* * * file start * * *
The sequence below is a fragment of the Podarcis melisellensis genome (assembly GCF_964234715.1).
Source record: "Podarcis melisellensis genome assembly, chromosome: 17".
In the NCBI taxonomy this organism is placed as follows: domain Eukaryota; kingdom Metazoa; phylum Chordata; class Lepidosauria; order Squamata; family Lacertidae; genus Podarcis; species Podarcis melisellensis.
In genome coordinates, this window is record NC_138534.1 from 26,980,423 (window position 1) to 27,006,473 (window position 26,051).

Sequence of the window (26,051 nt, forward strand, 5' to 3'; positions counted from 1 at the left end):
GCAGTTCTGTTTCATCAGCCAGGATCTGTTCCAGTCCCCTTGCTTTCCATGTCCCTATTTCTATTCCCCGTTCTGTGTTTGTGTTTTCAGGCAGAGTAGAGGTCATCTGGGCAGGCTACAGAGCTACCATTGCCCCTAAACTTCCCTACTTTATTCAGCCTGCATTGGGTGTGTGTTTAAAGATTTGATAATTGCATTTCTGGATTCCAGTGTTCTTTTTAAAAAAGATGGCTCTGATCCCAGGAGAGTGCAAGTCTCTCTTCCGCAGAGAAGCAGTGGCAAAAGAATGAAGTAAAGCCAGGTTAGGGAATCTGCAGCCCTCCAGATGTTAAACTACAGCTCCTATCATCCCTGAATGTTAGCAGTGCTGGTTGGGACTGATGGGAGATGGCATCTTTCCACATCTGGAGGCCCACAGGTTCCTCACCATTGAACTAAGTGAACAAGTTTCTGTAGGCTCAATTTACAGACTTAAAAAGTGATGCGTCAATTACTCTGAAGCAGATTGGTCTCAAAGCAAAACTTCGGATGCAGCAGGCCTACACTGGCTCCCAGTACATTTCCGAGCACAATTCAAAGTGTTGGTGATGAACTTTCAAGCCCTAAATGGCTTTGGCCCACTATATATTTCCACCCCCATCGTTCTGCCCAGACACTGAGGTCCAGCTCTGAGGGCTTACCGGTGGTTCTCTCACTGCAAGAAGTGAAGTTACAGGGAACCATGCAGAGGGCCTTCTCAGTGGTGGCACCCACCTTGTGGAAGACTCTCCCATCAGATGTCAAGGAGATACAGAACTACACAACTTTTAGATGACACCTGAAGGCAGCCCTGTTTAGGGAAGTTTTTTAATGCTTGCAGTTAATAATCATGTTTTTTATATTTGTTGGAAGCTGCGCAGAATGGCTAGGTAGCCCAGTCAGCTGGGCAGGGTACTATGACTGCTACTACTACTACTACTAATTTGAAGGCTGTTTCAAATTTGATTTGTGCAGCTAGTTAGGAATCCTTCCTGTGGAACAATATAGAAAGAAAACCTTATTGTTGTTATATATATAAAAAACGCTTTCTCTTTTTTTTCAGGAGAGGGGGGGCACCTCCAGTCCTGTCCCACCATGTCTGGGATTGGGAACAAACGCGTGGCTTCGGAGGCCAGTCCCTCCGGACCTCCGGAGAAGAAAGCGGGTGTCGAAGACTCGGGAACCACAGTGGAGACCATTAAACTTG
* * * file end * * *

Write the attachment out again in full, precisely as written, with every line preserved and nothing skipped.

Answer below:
The sequence below is a fragment of the Podarcis melisellensis genome (assembly GCF_964234715.1).
Source record: "Podarcis melisellensis genome assembly, chromosome: 17".
In the NCBI taxonomy this organism is placed as follows: domain Eukaryota; kingdom Metazoa; phylum Chordata; class Lepidosauria; order Squamata; family Lacertidae; genus Podarcis; species Podarcis melisellensis.
In genome coordinates, this window is record NC_138534.1 from 26,980,423 (window position 1) to 27,006,473 (window position 26,051).

Sequence of the window (26,051 nt, forward strand, 5' to 3'; positions counted from 1 at the left end):
GCAGTTCTGTTTCATCAGCCAGGATCTGTTCCAGTCCCCTTGCTTTCCATGTCCCTATTTCTATTCCCCGTTCTGTGTTTGTGTTTTCAGGCAGAGTAGAGGTCATCTGGGCAGGCTACAGAGCTACCATTGCCCCTAAACTTCCCTACTTTATTCAGCCTGCATTGGGTGTGTGTTTAAAGATTTGATAATTGCATTTCTGGATTCCAGTGTTCTTTTTAAAAAAGATGGCTCTGATCCCAGGAGAGTGCAAGTCTCTCTTCCGCAGAGAAGCAGTGGCAAAAGAATGAAGTAAAGCCAGGTTAGGGAATCTGCAGCCCTCCAGATGTTAAACTACAGCTCCTATCATCCCTGAATGTTAGCAGTGCTGGTTGGGACTGATGGGAGATGGCATCTTTCCACATCTGGAGGCCCACAGGTTCCTCACCATTGAACTAAGTGAACAAGTTTCTGTAGGCTCAATTTACAGACTTAAAAAGTGATGCGTCAATTACTCTGAAGCAGATTGGTCTCAAAGCAAAACTTCGGATGCAGCAGGCCTACACTGGCTCCCAGTACATTTCCGAGCACAATTCAAAGTGTTGGTGATGAACTTTCAAGCCCTAAATGGCTTTGGCCCACTATATATTTCCACCCCCATCGTTCTGCCCAGACACTGAGGTCCAGCTCTGAGGGCTTACCGGTGGTTCTCTCACTGCAAGAAGTGAAGTTACAGGGAACCATGCAGAGGGCCTTCTCAGTGGTGGCACCCACCTTGTGGAAGACTCTCCCATCAGATGTCAAGGAGATACAGAACTACACAACTTTTAGATGACACCTGAAGGCAGCCCTGTTTAGGGAAGTTTTTTAATGCTTGCAGTTAATAATCATGTTTTTTATATTTGTTGGAAGCTGCGCAGAATGGCTAGGTAGCCCAGTCAGCTGGGCAGGGTACTATGACTGCTACTACTACTACTACTAATTTGAAGGCTGTTTCAAATTTGATTTGTGCAGCTAGTTAGGAATCCTTCCTGTGGAACAATATAGAAAGAAAACCTTATTGTTGTTATATATATAAAAAACGCTTTCTCTTTTTTTTCAGGAGAGGGGGGGCACCTCCAGTCCTGTCCCACCATGTCTGGGATTGGGAACAAACGCGTGGCTTCGGAGGCCAGTCCCTCCGGACCTCCGGAGAAGAAAGCGGGTGTCGAAGACTCGGGAACCACAGTGGAGACCATTAAACTTG